Adrift: A Secret Life of London's Waterways by Helen Babbs
My rating: 4 of 5 stars
When you think of London, the things that come to mind are the sights, the buses and traffic and the melting pot of people that make this a busy and dynamic city. What I wasn’t aware of is the canals that are still leftover in the capital. These linear watery sanctuaries edge well know parts of the capital and are homes to wildlife and people. When Helen Babbs realises that she would never be able to afford to buy anywhere in London, the idea came to her of owning a narrowboat. Quitting the expensive rented rooms, her partner S. and her purchased a boat called Pike and moved it from the midlands to London.
Deciding forgo a permeant mooring, they spend time in different places in the city, moving on every few weeks or so to another borough. Whilst they never feel that they have settled, it does mean that they wake up to different views on a regular basis. Each area has its own rewards and charm, but they all share the a common theme of being transparent to most Londoners. She takes us on nature walks, trying to find out just how many species actually live along the canal, There is a chapter spent looking for the canals that used to be there, their presence left as ponds, dips and bridges that seem to serve no purpose.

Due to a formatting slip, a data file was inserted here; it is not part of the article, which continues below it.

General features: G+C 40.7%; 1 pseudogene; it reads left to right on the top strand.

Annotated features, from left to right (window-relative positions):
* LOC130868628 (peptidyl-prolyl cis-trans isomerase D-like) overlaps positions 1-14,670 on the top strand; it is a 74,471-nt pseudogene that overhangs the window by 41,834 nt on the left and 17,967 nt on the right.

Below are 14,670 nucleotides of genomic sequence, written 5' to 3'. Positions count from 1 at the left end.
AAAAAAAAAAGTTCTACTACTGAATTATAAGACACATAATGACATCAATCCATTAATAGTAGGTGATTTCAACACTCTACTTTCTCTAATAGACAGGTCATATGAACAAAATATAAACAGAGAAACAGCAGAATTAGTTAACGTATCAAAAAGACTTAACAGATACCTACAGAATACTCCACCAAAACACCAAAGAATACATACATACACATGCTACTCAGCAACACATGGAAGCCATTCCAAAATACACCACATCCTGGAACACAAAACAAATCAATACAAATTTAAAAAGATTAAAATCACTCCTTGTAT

I really enjoyed this; Babbs is an able writer and has drawn together a personal memoir of setting up a home in a narrow boat with elements of history, nature and people with a social commentary on the state of our capital. She has also revealed a hidden side to London, these canals and rivers that most are unaware of have a life and dynamic of their own that deserves to be celebrated.
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